Perceptions vary greatly!
In what seems a faraway time
well before the lockdown began, I visited a professional photographer for both business and professional reasons. During my visit, I decided I was going to keep out of his way and simply watch the professional at work as he photographed a new product we will be launching in the coming months.
His attention to detail was exacting. He saw shadows and light reflections, which I had never even noticed, and what to me looked really good, was not pleasing to his professional eye.
Being a curious sort of chap I wanted to know what he was looking at, or looking for, to get the right photo. He called me over to look in the camera viewfinder, and it quickly became evident, that it only takes a few millimetres of movement to create different shadows and even different moods and reflections.
My watching at a distance, which I thought was reflective of his perceptions were simply nothing like his at the viewfinder.
And this is true not only in the photographer’s studio; it is true in many areas of our life too. If two people were looking at the same painting they would effectively be seeing something different than the other because where they stand will dictate the light on the picture, the angle they see it at, and much more, not to mention their own likes, dislikes, expectations, and preferences.
And this can be something to consider when we run images and thoughts in our mind. A fear or phobic response, dread, or a self-limiting belief is seen, felt, and experienced by the individual and yet can only be interpreted by others. However, that interpretation will often not even be close to the reality of the individual who owns the fear or dread.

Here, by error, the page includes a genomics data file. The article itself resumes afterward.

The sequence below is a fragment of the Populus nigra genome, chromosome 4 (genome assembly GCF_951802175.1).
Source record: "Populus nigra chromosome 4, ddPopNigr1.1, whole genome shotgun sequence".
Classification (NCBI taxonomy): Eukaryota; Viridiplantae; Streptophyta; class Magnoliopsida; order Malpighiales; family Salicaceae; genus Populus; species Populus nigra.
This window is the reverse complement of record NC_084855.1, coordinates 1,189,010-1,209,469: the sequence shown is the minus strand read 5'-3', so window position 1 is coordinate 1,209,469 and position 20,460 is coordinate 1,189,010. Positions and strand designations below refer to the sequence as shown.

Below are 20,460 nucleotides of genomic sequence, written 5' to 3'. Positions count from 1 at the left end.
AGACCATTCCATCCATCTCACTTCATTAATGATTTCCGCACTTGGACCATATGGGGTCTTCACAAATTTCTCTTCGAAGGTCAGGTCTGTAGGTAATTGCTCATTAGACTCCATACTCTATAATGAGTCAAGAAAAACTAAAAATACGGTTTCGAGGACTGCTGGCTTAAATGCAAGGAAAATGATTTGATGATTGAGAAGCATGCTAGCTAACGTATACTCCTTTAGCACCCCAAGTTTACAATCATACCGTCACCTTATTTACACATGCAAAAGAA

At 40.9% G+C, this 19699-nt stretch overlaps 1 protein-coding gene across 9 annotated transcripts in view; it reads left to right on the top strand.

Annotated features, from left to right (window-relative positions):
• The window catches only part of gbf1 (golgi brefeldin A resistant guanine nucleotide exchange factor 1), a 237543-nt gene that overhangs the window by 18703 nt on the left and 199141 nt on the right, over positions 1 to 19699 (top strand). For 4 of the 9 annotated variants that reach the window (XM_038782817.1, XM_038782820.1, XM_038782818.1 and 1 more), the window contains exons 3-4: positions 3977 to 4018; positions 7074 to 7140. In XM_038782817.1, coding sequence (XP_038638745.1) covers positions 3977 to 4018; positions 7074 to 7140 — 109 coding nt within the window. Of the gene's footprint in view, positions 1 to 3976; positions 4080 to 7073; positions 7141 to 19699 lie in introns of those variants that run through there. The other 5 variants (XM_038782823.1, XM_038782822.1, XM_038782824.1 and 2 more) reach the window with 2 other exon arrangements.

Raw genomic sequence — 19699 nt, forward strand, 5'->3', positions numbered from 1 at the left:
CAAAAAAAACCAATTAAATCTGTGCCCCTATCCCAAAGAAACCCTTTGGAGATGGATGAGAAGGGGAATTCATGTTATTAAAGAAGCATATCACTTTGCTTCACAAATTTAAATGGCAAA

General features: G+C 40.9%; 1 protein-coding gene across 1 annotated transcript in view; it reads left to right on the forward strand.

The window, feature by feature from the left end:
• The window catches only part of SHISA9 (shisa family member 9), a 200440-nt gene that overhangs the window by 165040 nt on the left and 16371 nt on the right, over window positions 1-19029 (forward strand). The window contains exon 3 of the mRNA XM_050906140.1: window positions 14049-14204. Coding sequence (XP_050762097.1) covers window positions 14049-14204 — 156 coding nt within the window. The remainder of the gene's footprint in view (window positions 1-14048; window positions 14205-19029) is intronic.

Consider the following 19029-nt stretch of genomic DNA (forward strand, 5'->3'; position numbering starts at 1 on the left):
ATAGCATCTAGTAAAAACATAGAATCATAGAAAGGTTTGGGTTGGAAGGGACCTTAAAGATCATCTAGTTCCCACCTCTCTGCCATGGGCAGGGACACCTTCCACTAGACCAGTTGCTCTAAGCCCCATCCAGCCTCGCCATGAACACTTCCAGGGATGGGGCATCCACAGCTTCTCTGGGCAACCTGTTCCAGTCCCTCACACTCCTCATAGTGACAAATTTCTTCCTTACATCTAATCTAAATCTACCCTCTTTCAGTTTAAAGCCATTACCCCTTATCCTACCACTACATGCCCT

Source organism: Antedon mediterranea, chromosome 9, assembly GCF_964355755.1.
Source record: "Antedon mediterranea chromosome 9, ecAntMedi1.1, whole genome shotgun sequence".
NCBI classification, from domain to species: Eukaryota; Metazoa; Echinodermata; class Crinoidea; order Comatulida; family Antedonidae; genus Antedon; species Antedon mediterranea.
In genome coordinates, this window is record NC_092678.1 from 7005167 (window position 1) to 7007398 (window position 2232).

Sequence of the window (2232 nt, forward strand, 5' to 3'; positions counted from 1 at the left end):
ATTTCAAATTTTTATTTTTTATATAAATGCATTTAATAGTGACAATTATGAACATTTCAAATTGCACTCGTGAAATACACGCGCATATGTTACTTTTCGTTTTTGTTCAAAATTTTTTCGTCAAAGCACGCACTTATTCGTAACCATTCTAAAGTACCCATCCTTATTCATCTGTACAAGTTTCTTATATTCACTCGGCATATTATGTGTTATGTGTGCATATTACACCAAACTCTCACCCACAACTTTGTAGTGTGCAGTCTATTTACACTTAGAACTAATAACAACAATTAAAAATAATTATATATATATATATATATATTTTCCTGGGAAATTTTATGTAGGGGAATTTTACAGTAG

And for me, this is important in my work. I often say to people that no problem is too small or trivial if it is serious enough to affect the individual’s quality of life. Sometimes a mental picture cannot be changed, but it can be seen through new eyes, and with new understanding.
As a hypnotherapist
I was taught to put myself in the client’s situation, as closely as possible. Only by getting a real understanding of the presenting problem can we hope to understand and then together find solutions to manage and resolve the problem.
Like the photographer who needs a clear understanding of the importance of lighting, shade, surface quality and so much more, it is only when the subject is understood clearly that I can gain an acceptable picture of the problem, and then through gentle change and repositioning, of thoughts ideas and expectations can we change the mental picture, to one which is more pleasing, motivational and positive for my client, and by changing the picture and associated thoughts, we can change the physical and emotional responses to something better.
This approach is also reflected in my hypnosis audio programs. I explain the mind-body connection, why people feel the way they do. It is only then can they get the full benefit of my recordings. And given the feedback I receive from users, I seem to be doing the right thing.
All too often people like to be seen to be managing their life, on the surface at least, only allowing others to see what they want them to see, and projecting a false or unsatisfactory image of their reality. But this keeping up of appearances can often come crashing down to the surprise of those around them.
It is much better to acknowledge the real picture of one’s life circumstances and to take steps to change it, than simply hoping something better will eventually come along. It is only then that we will feel confident, whole, and well in ourselves.
To quote my photographer friend, SMILE!
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